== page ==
A study out of Loughborough University in the UK [9] came to this conclusion when looking at the effect of 28 days of low dose caffeine ingestion on people whose habitual intake was typically low (< 75 mg/d). Here’s how they set things up:

  1. First they had these people do two trials at the start of the study; one done after consuming an acute 3 mg/kg dose of caffeine, and one done after consuming a placebo.
  2. The trial was 60 min cycle exercise at 60% V̇O2peak followed by a 30 min performance task.
  3. As you might presume, all participants produced more work when they consumed caffeine, rather than a placebo, in these initial trials.
  4. Then they underwent a 28 day period of either consuming 1.5 – 3.0 mg/kg/d of caffeine or a placebo.
  5. This was followed by another VO2 peak test on day 29, this time supplemented with an acute 3 mg/kg dose of caffeine before the test.
  6. The original performance benefit that caffeine had given was no longer apparent after 4 weeks of caffeine supplementation, but the benefit was retained in the group taking the placebo for the 28 days instead.

So perhaps for people with low habitual intakes, if they are planning on using caffeine to boost performance pre-competition, they might be best served by staying away from it in the week(s) leading up to it.

But what about in other sports or performance markers? Would the results of this study carry over to a combat sports athlete? Or a strength sport athlete? There are lots of answers you are probably quite rightly asking.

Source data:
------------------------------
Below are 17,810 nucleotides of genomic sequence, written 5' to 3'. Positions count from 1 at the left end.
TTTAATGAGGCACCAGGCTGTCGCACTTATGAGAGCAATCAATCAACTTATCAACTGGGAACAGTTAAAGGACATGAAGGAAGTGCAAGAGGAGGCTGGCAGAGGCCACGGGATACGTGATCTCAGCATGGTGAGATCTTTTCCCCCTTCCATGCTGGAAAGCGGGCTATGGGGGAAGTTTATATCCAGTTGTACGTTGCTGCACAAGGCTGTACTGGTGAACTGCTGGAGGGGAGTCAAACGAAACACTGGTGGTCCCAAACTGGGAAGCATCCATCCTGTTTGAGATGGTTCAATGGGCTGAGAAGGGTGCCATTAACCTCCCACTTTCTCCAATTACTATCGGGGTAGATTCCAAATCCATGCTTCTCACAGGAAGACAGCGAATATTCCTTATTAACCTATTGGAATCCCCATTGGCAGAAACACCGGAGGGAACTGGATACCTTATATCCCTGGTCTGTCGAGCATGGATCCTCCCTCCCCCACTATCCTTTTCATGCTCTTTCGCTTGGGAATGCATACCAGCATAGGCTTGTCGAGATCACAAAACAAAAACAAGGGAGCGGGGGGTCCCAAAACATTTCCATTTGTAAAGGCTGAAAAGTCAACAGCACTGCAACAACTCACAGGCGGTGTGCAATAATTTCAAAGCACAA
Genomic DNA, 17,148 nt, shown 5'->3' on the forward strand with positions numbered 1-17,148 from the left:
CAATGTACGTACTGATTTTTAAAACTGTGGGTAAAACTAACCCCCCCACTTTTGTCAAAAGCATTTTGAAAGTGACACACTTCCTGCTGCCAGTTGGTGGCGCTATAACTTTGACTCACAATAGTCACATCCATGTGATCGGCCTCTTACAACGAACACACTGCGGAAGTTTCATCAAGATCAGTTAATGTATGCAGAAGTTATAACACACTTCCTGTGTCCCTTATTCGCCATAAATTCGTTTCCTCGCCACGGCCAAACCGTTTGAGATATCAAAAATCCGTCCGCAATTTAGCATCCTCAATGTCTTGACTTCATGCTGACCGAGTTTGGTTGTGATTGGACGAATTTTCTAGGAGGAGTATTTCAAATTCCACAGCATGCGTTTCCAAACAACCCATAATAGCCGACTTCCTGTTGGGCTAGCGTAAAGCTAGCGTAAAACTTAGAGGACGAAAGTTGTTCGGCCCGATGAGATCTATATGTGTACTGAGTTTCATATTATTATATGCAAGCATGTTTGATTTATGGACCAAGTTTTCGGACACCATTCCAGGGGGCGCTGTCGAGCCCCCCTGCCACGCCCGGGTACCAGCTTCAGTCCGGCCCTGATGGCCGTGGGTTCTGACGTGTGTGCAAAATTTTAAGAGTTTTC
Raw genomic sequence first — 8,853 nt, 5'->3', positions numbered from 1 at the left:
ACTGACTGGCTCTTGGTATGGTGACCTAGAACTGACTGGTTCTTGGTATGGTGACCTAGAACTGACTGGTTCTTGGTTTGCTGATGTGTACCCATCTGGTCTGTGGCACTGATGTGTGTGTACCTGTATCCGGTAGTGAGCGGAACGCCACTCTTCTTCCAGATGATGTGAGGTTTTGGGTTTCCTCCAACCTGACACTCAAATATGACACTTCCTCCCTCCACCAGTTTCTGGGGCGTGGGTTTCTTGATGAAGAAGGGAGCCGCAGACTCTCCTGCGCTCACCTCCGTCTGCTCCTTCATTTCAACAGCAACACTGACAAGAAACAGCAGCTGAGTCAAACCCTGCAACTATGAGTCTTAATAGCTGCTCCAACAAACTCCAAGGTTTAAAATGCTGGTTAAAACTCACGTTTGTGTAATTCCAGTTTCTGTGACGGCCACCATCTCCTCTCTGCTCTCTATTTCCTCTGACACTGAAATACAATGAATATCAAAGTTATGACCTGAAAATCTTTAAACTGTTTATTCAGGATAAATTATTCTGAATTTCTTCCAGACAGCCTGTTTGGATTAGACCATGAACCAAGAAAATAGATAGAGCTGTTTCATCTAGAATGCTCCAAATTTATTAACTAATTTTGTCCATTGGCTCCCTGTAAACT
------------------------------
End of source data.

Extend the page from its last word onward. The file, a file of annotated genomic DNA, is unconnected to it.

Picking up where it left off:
Right now, I guess it’s still up for debate. We could probably go back on forth on studies in much greater detail, and get into the weeds of each one. That’s probably best left for another time, and perhaps for someone who is much more deeply entrenched in the caffeine and sports performance literature.

This post is not intended to be a literature review of this topic. So I want to leave aside studies for a moment. Rather I want to focus on some interesting questions for practitioners and considerations for practical implementation that actually address the question sent in the original email.

Practical Considerations for Caffeine Use or Restriction Pre-Competition:

To help you make a decision for yourself or the athletes you work with, particularly those cutting weight for competition, here are some things to consider:

  1. Benefit of Placebo: As some athletes may notice an elevated “buzz” or stimulation from caffeine pre-fight by coming off it for a week, that can also impart a benefit via the placebo effect. Which can have very real benefits. In fact just believing that caffeine will improve performance may boost the beneficial effect you get from caffeine [10].  So even if a period of caffeine restriction to re-sensitize the athlete to its effects is not necessary for athletic performance (still debatable), there still may be a benefit to having that restriction if it causes them to feel more stimulated on its re-introduction, and thus believe that it is really going to boost their physical performance.
  2. Diuretic Action: For athletes cutting weight for a weight-class based event, there is a solid case one could make that taking caffeine in the final days of a weight cut can be useful as caffeine acts as a diuretic. So maybe it could be useful to increase water losses. However, note that this would only be the case for caffeine pills being used whilst water is being restricted, as using coffee would lead to net hydration as the amount of water in a typical coffee would outweigh the water losses the caffeine in the coffee would induce. Additionally, trying to quantify such a diuretic effect is hard, so I can’t know how much of a real-world effect it would have. So I personally wouldn’t put too much faith in this particular tactic during a weight cut.